In terms if the differences between the novel and the film, there is more attention paid to high-intensity action scenes, one of them being the classic chase scene occurring between Deckard and Salome. There’s a lot more drama added to the film’s representation, seen in the physical altercation between the two in her dressing room, the chase, and Salome falling through the glass. The choice of music during the chase scene reflected upon the intensity of the situation. While the camera does pan back to show viewers how Deckard feels after he has retired her, I don’t think it paid as much attention to his true feelings on the situation as I would have liked. I think Blade Runner is a great movie, but there were lots of things I wish made it to the big screen that were present in the novel.


“Ai brooded, and after some time he said, “You’re isolated, and undivided. Perhaps you are as obsessed with wholeness as we are with dualism.” “We are dualists too. Duality is an essential, isn’t it? So long as there is myself and the other.” “I and thou,” he said.” (Le Guin 252)

This conversation between Genly and Estraven regarding the idea of dualism comes directly after the Handarran poem about the left hand of darkness in order to demonstrate the ways in which wholeness exists as unification of two sides of a dualistic binary. As stated in Is Gender Necessary?, Le Guin uses the Gethenian model as a heuristic device in order to contrast the Gethenian pursuit of balance and unity versus Earth’s desire of dominance and subservience within relationships. Le Guin is pushing for gender roles to exist as interdependent entities, while making the point that despite whether or not there was more equality within our relationships, and the pursuit of dominance was replaced by the pursuit of balance, society would still have problems of its own- but the exploitation of women by men would not be one of them. She is not using Gethen as a model for a utopian society, but argues that the unification of two dichotomous entities (like men and women) could lead to “a much healthier, sounder, more promising modality of integration and integrity.” (Le Guin 169) Additionally, when Estraven states that “the relationship [he] finally make[s], if [he] makes one, is…not we and they; not I and It; but I and Thou (Le Guin 279), he communicates the idea that true (unified) wholeness is not the amalgamation of two selves into a singular self but rather the integration and interdependence of these selves. The Left Hand of Darkness is one that provides a model of humanity that has transcended dualistic thinking, but has not veered too far off into monistic thinking, but calls for a balance. This taoist influence on the novel is present in this call to unify dichotomous entities (like man and woman, or yin and yang) that comprise the whole.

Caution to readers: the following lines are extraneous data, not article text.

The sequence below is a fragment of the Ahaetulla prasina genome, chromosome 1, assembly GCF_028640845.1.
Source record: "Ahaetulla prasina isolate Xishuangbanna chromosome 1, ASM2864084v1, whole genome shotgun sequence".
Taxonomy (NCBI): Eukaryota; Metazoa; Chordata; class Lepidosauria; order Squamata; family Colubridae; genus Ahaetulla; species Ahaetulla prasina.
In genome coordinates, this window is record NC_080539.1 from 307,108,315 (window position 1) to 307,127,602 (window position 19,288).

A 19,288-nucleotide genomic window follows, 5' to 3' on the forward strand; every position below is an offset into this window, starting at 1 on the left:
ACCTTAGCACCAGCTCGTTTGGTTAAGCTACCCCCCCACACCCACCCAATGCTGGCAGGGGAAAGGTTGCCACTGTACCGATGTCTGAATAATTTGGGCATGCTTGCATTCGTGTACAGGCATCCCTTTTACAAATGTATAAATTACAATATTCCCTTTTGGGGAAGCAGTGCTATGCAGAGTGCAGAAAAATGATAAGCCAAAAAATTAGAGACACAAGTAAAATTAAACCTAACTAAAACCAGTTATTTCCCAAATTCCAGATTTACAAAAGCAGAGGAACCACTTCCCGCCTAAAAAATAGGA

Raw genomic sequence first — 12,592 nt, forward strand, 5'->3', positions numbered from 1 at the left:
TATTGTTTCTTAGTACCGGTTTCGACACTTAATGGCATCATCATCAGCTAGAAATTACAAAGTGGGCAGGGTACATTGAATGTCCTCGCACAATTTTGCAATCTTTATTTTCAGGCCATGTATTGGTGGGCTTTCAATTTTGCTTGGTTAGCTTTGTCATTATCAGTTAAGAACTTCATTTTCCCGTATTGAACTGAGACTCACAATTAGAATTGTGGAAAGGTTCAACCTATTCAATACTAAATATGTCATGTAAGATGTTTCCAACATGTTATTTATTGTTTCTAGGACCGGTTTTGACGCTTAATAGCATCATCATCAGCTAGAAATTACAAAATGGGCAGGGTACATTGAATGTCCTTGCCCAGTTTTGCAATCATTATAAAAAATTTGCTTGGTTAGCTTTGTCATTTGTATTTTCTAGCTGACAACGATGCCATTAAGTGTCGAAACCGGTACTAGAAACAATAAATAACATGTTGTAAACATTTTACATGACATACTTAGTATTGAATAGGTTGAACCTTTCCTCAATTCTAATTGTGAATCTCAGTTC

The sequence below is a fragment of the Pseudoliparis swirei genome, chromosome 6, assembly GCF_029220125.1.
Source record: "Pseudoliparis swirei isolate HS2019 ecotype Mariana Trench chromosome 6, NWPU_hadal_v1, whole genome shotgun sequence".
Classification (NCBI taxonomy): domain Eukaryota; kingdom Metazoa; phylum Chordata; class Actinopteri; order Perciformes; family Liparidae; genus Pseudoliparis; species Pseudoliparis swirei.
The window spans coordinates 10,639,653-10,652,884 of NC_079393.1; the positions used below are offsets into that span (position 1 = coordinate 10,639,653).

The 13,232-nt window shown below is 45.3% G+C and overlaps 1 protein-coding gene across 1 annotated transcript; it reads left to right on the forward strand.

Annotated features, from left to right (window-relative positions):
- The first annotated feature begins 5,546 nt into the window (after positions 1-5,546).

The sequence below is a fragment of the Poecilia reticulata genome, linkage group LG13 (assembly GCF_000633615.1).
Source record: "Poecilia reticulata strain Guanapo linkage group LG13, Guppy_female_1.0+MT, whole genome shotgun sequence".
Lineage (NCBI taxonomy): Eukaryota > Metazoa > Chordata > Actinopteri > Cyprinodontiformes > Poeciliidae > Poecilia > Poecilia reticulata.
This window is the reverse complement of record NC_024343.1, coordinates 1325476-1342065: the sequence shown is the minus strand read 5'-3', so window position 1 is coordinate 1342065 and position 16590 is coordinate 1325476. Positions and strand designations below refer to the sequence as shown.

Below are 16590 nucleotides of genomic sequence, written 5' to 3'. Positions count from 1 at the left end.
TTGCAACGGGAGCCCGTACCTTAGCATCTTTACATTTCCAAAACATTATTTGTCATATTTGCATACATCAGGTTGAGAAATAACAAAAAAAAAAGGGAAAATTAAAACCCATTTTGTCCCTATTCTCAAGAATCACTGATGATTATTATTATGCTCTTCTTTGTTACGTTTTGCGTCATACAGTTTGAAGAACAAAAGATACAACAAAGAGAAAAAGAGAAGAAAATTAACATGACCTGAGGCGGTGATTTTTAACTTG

The Mind as Catalyst for Change

“A great psychologist such as Seldon could unravel human emotions and human reactions sufficiently to be able to predict broadly the historical sweep of the future.” (Asimov 71)

After making my way through the first few sections of Isaac Asimov’s Foundation, I have gathered that history, with regards to the world of the Galactic Empire, is an entity which can be manipulated much like an equation. Also, the values in this equation can be likened to human emotions, which when manipulated translate into behaviors—a product. The novel emphasizes the power of mathematics in not only being able to predict the future, but also to be able to manipulate the future similarly to how you would manipulate values.

In the text, psychohistory is defined as the “branch of mathematics which deals with the reactions of human conglomerates to fixed social and economic stimuli” (19). The use of this psycho- prefix incorporates the significance of the mind in the formulation of the future. That is, the significance of the mind and how if one is able to understand the inner working’s of the human mind, they are able to piece together the behaviors that will result in change. In the same vein, in possessing the ability to manipulate an individual’s mind, one is able to use them as tools to spark change.

Therefore, we can reason that the mind is at the epicenter of the historical process, serving as a catalyst for change. When Seldon appears as a hologram and reveals that the entire plan for the Encyclopedia Galactica was duplicitous, he states that “…whatever devious course your future history may take, impress it always upon your descendants that the path has been marked out, and that at its end is a new and greater Empire!” (Asimov 96). While Seldon might not be 100% certain about all the details, based on his understanding of the human mind he is able to understand the direction that history will take.

D-503’s Introspection

“I became glass. I saw into myself, inside. There were two me’s. One me was the old me, D-503, Number D-503, and the other…the other used to just stick his hairy paws out of his shell, but now all of hum came out, the shell burst open, and the pieces were just about to fly in all directions…and then what?”